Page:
We assume if you're reading this book that you're interested in deploying OpenMRS to support clinical care in the real world. To bridge the divide between theory and practice, and to illustrate the sometimes challenging process of deploying a large health-care information system, we have used the example of the fictional Amani Clinic as a case study throughout this book.
Every time you see this image in the book, you will learn how Amani Clinic used the information discussed to plan and implement OpenMRS.
While a single example could never possibly capture all the complexity of the many different contexts in which OpenMRS might be used, we hope it will serve as inspiration to think about how your environment may be similar or different. We also hope that as you read, you will start to consider the questions you need to ask to begin to design and implement your own installation of OpenMRS.
Our fictional case study, Amani Clinic in Kisiizi, Uganda.
Kisiizi is a small town in southwest Uganda, over 40 kilometers from the nearest large city. Much of the fame of Kisiizi is based on its hydroelectric power generating station and its relatively large hospital, which handles most of the health care for the region.
Just over two years ago, a European-based NGO provided funding to help launch a new health care facility we'll call "Amani Clinic" in the town. This clinic was opened specifically to address the need for maternal and child health (MCH) care in Kisiizi and the surrounding areas.
Since its opening, the clinic has been very successful in establishing itself, and has attracted a full staff of doctors, nurses, and assistants. New patients, both pregnant women and new mothers, are continually being registered in the clinic, but there is very little information available about the efficacy of the work in the clinic, or the outcomes for its patients. Therefore, the funding agency has requested that the clinic work to implement an information system, to help better monitor and evaluate the health care outcomes of the patients over time, and to help the clinic scale up to see more patients more efficiently. The agency recommended that the clinic consider using OpenMRS, which had been successfully used by other projects funded by that agency in other countries.
The funding model provided for some information and communication technology (ICT) infrastructure to get the project started, as well as for some staffing support. However, deciding how to allocate this money was left up to the clinic's local management. After receiving the grant funding, the director of the site hired Claudine, a graduate of a medical informatics training program in neighboring Rwanda, to help lead the effort. This newly-hired informatics manager, in turn, hired Daniel, recent university graduate from Kampala with expertise in ICT infrastructure and system administration.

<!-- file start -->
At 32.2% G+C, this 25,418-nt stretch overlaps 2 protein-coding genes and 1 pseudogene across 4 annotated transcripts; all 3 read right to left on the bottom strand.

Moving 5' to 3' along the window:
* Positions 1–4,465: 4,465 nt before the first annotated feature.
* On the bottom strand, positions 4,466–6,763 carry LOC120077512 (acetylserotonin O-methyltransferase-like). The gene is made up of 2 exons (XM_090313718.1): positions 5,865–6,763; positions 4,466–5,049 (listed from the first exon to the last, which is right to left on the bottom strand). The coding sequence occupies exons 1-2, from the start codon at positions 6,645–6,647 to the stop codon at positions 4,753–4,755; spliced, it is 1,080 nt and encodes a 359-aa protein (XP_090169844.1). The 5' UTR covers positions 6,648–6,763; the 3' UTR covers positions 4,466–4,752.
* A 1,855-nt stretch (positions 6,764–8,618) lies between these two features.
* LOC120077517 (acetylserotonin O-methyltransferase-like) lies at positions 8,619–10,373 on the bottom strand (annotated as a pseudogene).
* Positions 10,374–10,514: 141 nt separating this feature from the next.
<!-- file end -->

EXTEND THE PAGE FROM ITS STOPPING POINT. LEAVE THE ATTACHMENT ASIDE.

Since the clinic was opened, doctors and nurses have used paper forms to collect data about their patients. These forms are stored in folders and kept in a locked file room until a patient's appointment. When the patients arrive, they are given their folder to carry with them as they talk with the various health care providers they will see during their visit. Each of these providers completes the relevant paper forms to add information about the visit. The forms are added to the patient's folder, which is returned at the end of their visit.
Clinical staff were concerned when they heard about the upcoming deployment of OpenMRC, because of the possibility of changes to the way they are used to working. However, the informatics manager has assured them that they can continue to use the familiar paper forms. When a patient arrives at the clinic, they will be registered by a patient registration clerk. After the patient's visit is complete, a data entry clerk will enter the information from that visit into OpenMRS.
Many people in Kisiizi have basic ICT skills, and there is a local Internet cafe, supported by an NGO that provides basic ICT training to local residents. Two recent students have been hired as the first patient registration and data entry clerks for the clinic.
Meanwhile, the system administrator has finished his preparation work and has deployed a basic local area network (LAN) to connect a server that will host the OpenMRS application to PCs in the file room, in the clinic manager's office, and in the ICT room. The LAN is connected to the Internet, although the connection isn't very fast and often goes offline. The server is powered by an uninterruptible power supply (UPS), that will ensure it stays running despite any fluctuations in the local power grid.
Through the rest of this book, you will follow the progress of the people at the Amani Clinic as they install OpenMRS, customize it to fit the needs of their clinic, and use OpenMRS from day to day, first to enter data and then to extract it for patient visits and for reporting to their funding agency on an ongoing basis.